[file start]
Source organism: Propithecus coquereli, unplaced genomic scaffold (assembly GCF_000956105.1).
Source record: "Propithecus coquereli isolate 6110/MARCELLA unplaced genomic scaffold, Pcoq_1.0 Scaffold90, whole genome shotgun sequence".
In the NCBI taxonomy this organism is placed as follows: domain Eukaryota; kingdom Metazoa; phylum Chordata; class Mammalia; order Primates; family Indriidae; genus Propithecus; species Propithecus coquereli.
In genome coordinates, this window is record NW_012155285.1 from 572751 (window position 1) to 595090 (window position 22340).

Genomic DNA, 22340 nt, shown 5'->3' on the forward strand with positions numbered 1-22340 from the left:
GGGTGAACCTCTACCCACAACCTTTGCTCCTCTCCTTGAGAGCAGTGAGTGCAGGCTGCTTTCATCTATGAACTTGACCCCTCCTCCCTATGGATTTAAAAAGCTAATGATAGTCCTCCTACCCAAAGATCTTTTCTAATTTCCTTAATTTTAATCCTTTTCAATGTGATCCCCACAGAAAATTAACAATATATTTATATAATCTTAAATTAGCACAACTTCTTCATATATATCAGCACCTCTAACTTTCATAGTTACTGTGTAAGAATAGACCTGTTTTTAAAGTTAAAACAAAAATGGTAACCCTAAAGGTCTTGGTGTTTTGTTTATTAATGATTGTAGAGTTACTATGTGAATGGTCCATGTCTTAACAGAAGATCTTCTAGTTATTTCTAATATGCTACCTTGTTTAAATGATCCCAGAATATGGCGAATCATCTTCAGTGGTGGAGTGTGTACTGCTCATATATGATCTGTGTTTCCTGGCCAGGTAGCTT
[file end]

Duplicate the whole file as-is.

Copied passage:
Source organism: Propithecus coquereli, unplaced genomic scaffold (assembly GCF_000956105.1).
Source record: "Propithecus coquereli isolate 6110/MARCELLA unplaced genomic scaffold, Pcoq_1.0 Scaffold90, whole genome shotgun sequence".
In the NCBI taxonomy this organism is placed as follows: domain Eukaryota; kingdom Metazoa; phylum Chordata; class Mammalia; order Primates; family Indriidae; genus Propithecus; species Propithecus coquereli.
In genome coordinates, this window is record NW_012155285.1 from 572751 (window position 1) to 595090 (window position 22340).

Genomic DNA, 22340 nt, shown 5'->3' on the forward strand with positions numbered 1-22340 from the left:
GGGTGAACCTCTACCCACAACCTTTGCTCCTCTCCTTGAGAGCAGTGAGTGCAGGCTGCTTTCATCTATGAACTTGACCCCTCCTCCCTATGGATTTAAAAAGCTAATGATAGTCCTCCTACCCAAAGATCTTTTCTAATTTCCTTAATTTTAATCCTTTTCAATGTGATCCCCACAGAAAATTAACAATATATTTATATAATCTTAAATTAGCACAACTTCTTCATATATATCAGCACCTCTAACTTTCATAGTTACTGTGTAAGAATAGACCTGTTTTTAAAGTTAAAACAAAAATGGTAACCCTAAAGGTCTTGGTGTTTTGTTTATTAATGATTGTAGAGTTACTATGTGAATGGTCCATGTCTTAACAGAAGATCTTCTAGTTATTTCTAATATGCTACCTTGTTTAAATGATCCCAGAATATGGCGAATCATCTTCAGTGGTGGAGTGTGTACTGCTCATATATGATCTGTGTTTCCTGGCCAGGTAGCTT